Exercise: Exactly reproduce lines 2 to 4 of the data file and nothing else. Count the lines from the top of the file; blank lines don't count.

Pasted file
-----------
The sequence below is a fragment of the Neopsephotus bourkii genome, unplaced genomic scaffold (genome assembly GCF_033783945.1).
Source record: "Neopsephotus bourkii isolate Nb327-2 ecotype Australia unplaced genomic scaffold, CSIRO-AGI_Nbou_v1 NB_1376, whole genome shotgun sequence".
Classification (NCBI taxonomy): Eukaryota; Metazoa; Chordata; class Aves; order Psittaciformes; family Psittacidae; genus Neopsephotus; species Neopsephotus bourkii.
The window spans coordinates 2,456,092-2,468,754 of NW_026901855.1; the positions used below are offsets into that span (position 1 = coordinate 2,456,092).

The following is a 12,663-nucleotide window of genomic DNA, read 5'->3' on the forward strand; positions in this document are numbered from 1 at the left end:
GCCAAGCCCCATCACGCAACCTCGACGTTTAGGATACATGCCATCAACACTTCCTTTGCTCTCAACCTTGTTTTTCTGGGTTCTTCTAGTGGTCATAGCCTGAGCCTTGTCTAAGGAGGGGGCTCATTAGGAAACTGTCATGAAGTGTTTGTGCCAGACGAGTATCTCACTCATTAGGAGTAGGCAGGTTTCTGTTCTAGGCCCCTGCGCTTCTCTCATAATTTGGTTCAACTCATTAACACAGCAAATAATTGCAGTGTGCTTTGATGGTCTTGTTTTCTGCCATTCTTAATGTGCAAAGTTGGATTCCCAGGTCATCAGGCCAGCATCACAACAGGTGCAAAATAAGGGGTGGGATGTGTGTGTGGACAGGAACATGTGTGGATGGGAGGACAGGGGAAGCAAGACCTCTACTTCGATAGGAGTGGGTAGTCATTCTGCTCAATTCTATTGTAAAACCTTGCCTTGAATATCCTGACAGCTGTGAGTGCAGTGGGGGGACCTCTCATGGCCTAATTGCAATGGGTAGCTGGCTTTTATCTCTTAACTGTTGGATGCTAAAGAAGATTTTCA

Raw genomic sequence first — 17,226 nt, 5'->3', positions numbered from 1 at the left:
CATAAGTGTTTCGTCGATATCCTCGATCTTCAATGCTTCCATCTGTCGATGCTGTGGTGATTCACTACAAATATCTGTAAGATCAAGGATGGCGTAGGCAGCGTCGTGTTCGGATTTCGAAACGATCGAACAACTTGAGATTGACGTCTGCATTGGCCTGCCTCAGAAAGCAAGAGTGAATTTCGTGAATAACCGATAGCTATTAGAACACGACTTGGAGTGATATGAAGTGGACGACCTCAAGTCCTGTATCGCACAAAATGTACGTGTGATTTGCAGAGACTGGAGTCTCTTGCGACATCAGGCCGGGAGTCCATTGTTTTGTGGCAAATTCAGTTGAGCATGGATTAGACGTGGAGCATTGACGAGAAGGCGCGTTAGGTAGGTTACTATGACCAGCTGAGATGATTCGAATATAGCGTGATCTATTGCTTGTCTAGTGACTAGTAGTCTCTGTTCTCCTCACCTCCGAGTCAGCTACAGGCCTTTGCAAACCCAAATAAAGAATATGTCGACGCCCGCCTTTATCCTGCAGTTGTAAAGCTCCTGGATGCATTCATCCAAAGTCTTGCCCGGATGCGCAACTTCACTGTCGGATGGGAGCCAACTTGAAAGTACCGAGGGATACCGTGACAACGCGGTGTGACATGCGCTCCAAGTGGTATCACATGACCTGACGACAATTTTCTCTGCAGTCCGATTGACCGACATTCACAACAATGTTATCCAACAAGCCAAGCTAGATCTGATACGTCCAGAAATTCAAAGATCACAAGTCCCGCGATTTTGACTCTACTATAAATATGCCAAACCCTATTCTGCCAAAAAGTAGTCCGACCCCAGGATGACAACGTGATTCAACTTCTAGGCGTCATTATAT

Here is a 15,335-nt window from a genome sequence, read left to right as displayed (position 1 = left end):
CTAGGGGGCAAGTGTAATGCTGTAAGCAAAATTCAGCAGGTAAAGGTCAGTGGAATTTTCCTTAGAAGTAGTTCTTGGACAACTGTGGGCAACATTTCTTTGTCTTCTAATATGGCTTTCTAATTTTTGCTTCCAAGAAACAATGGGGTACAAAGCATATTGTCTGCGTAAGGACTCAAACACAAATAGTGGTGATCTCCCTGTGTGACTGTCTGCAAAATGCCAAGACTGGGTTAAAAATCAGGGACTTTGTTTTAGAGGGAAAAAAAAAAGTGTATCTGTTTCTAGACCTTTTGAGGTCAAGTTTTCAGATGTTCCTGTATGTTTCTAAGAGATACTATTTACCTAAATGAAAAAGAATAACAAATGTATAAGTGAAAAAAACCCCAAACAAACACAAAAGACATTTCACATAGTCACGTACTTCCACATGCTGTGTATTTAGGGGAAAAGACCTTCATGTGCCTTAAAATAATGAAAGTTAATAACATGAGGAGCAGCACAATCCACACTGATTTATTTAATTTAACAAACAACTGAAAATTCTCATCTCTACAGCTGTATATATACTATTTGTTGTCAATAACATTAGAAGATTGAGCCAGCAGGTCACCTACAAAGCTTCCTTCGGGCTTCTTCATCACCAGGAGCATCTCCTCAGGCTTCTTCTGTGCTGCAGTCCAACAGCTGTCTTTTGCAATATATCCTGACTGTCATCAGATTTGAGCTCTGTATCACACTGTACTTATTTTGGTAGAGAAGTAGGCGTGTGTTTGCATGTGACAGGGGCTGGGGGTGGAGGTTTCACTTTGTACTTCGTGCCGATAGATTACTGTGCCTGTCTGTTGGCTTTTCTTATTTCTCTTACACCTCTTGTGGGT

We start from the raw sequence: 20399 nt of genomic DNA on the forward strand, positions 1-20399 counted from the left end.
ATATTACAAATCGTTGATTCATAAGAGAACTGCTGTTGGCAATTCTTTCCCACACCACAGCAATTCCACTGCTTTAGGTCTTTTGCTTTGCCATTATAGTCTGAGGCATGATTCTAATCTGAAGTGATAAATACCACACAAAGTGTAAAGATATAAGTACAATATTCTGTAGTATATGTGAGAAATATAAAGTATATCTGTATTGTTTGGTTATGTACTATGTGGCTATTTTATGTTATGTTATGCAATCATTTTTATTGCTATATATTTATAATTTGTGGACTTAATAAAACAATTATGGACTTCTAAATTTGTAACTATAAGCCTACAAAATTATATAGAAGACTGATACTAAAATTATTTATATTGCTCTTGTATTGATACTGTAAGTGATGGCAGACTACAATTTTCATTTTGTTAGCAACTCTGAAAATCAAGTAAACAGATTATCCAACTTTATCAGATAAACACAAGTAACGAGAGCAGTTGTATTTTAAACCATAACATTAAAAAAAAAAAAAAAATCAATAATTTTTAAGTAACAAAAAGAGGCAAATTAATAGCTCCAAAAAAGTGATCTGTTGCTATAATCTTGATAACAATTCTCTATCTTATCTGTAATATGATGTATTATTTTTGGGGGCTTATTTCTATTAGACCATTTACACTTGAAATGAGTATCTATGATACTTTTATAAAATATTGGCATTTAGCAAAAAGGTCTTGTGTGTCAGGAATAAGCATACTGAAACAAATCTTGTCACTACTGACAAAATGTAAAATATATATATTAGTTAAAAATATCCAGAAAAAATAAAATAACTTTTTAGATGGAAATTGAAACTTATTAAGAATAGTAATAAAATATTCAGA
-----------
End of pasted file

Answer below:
Source record: "Neopsephotus bourkii isolate Nb327-2 ecotype Australia unplaced genomic scaffold, CSIRO-AGI_Nbou_v1 NB_1376, whole genome shotgun sequence".
Classification (NCBI taxonomy): Eukaryota; Metazoa; Chordata; class Aves; order Psittaciformes; family Psittacidae; genus Neopsephotus; species Neopsephotus bourkii.
The window spans coordinates 2,456,092-2,468,754 of NW_026901855.1; the positions used below are offsets into that span (position 1 = coordinate 2,456,092).